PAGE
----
The 8th of October Jörgen Held visited Sociedade Galega do Medio Ambiente (SOGAMA) which is in charge of the waste management in 297 out of the 315 municipalities in Galicia. All the waste is processed in the plant in Cerceda outside La Coruña, Spain.
In the picture the general director of SOGAMA Isidro García Téllez is in discussion with Jörgen Held, CEO of Renewtec AB.
During 2012 20,700 tonnes of plastic waste and 810,375 tonnes of household waste were treated at the plant in Cerceda. After sorting and recovery of iron and alumnia approx. 25% of the waste went to a landfill and the rest was combusted in a circulating fluidised bed boiler. The heat is used to produce the steam needed to run the 50 MWel steam turbine.
The landfill is equipped with gas extraction and the landfill gas is used for efficient electricity production through gas engines.
BioMil and Renewtec will conduct 4 case studies regarding small scale production of biomethane through gasification and methanation of wood chips. Two plant sizes, with and with out district heating integration, will be investigated.
The project has attracted a strong interest and the following companies/organisations co-finance the project.
- Region Skåne
- Region Halland
- AGA Gas AB
- agnion Highterm Research GmbH
- BioMil AB
- E.ON Gasification Development AB
- Gas & Värmeteknik AB
- Kemiteknik, Lunds universitet
- NSR AB
- Purac Puregas AB
- Renewable Energy Technology International AB
The project builds on a previous study conducted by Renewtec where technology and specific investment cost for small scale bioSNG production were treated.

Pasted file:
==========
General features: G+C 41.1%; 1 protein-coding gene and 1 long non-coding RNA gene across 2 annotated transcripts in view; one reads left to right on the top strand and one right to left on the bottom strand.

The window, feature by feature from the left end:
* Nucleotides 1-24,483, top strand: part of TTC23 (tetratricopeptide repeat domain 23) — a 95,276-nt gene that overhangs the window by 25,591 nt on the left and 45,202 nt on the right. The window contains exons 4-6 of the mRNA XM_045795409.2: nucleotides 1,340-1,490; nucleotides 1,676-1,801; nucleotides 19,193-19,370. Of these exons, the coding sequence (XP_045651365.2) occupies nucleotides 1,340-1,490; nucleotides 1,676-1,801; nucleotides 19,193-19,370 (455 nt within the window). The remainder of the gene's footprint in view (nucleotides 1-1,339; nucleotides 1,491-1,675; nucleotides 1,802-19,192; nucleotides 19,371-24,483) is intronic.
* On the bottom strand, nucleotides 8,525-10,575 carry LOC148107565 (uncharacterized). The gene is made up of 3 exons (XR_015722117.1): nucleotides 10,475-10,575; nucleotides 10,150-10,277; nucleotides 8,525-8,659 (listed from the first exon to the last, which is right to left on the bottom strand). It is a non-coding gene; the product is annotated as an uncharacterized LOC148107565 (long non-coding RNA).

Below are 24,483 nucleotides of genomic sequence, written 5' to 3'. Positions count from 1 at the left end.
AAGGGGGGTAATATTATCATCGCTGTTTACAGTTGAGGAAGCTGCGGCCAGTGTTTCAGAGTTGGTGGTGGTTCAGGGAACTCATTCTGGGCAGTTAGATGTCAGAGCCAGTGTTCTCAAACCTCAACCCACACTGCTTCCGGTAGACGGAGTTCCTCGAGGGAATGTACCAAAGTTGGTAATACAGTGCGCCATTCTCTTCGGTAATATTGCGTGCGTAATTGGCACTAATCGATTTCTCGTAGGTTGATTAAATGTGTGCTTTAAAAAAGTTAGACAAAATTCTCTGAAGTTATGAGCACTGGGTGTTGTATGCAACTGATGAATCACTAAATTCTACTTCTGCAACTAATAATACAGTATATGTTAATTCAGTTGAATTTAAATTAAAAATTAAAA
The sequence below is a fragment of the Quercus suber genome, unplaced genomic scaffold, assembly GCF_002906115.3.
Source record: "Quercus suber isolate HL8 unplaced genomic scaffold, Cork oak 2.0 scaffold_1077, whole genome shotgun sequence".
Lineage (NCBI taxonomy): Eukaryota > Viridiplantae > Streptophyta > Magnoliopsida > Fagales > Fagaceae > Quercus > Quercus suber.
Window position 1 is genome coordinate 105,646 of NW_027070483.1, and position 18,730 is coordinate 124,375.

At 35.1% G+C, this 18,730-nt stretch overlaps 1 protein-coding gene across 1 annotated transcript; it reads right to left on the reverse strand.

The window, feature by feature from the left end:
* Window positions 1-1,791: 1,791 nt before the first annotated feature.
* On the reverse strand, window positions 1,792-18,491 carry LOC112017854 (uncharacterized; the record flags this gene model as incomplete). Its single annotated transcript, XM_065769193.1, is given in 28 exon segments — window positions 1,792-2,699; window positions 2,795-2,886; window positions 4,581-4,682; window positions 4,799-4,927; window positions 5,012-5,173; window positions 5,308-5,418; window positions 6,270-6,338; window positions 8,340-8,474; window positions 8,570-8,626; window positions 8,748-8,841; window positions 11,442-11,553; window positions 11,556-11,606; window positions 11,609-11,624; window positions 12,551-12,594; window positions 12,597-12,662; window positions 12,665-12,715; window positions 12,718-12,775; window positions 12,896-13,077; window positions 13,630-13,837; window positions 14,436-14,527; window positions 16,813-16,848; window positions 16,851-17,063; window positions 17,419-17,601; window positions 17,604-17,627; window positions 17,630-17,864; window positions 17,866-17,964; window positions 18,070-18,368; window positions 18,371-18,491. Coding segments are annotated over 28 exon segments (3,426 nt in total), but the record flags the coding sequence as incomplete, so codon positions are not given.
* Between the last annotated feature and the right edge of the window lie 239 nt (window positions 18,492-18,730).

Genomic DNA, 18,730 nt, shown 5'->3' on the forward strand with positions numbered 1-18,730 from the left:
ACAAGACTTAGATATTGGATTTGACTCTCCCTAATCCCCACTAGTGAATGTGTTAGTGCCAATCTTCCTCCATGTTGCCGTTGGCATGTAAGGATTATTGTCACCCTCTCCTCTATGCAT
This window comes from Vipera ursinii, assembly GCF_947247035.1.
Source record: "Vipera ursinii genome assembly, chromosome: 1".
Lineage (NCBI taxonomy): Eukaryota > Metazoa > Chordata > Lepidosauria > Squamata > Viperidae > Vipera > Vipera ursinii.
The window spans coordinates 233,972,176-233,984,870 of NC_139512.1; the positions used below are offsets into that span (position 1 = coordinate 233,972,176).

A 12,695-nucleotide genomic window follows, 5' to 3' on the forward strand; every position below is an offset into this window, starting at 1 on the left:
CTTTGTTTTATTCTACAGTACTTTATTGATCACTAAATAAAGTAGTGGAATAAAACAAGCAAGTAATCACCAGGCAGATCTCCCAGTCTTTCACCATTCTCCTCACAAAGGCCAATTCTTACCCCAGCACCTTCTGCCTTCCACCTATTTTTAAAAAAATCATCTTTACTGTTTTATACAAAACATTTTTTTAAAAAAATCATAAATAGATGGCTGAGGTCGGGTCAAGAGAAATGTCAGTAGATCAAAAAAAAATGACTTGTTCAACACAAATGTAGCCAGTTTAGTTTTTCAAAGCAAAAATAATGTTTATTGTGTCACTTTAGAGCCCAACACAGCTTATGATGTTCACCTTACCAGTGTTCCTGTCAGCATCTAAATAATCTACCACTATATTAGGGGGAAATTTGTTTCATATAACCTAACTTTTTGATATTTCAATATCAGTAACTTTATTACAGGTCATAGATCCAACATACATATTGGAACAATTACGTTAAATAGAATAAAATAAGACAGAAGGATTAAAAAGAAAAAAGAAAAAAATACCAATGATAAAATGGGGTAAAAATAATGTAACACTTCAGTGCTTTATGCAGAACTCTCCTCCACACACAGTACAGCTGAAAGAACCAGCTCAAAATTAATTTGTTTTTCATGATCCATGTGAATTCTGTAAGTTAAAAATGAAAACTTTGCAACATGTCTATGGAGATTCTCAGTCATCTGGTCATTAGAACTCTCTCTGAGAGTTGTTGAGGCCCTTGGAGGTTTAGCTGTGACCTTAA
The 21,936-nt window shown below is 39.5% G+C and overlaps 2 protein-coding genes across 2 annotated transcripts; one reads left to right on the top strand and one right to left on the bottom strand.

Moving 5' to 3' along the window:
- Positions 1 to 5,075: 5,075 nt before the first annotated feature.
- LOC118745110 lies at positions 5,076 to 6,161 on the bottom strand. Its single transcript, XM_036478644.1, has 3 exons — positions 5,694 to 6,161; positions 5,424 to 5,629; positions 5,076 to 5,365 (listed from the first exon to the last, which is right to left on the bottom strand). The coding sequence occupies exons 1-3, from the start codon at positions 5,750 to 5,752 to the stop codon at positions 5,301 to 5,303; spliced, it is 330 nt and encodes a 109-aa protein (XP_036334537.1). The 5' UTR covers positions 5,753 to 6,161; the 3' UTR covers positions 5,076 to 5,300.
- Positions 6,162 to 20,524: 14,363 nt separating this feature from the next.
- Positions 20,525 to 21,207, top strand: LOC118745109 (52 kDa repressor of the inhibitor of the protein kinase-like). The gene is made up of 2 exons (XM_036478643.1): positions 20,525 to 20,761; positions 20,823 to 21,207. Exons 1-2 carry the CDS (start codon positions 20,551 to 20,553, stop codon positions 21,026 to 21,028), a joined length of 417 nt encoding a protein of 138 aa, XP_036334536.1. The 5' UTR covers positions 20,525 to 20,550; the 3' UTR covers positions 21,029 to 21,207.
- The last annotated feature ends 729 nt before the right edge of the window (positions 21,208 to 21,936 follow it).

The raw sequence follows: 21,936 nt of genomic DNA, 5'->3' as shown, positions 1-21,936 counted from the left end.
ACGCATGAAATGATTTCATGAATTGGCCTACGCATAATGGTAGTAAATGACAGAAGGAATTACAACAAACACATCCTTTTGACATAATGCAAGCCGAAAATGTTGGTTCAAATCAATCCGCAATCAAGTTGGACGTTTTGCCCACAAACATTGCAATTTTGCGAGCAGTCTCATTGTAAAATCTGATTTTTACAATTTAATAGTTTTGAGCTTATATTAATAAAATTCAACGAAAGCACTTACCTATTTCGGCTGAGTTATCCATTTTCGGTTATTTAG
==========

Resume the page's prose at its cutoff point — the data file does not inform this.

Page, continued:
Next step will be to investigate other feedstocks than wood chips. Especially different types of waste are of interest and we are open for discussions with stakeholders interested in joining such a project.
Please contact Jörgen Held, email@example.com, +46 (0)723-182582 for more information.
In a study financed by the Swedish knowledge centre for renewable transportations fuels Renewtec has given an expert opinion on gasification.
The report Technical barriers for large scale biomass gasification is a synthesis of technical barriers on biomass gasification for deployment at large scale, analyzing the main challanges for three generic gasification concepts.
We are happy to announce that REGATEC 2014 is in good progress. Already at this early stage several high profile speakers from Asia, America and Europe have confirmed their participation.
The speaker list is available at www.regatec.org/speakers
REGATEC 2014 has a technical and industrial focus and is directed towards microbial and thermo-chemical conversion of biomass and waste to biomethane. Don’t forget to mark 22-23 May 2014 in your calendar.
Renewtec who in an earlier assignment by Nawaro AG investigated different possibilities for export of German upgraded biogas to Sweden has been engaged to bring together Swedish distributors of upgraded biogas and filling station operators with Nawaro AG.
Nawaro AG operates the gigantic biogas plant in Güstrow, south of Rostock. The plant produces 460 GWh/year of biogas that currently is injected into the German natural gas grid. 460 GWh/year is approx. equivalent to half of the total biogas consumption within the Swedish transportation sector.
Renewtec has made an inventory of techniques related to gasification of Shredder Light Fraction (SLF) to a client who wants to remain confidential.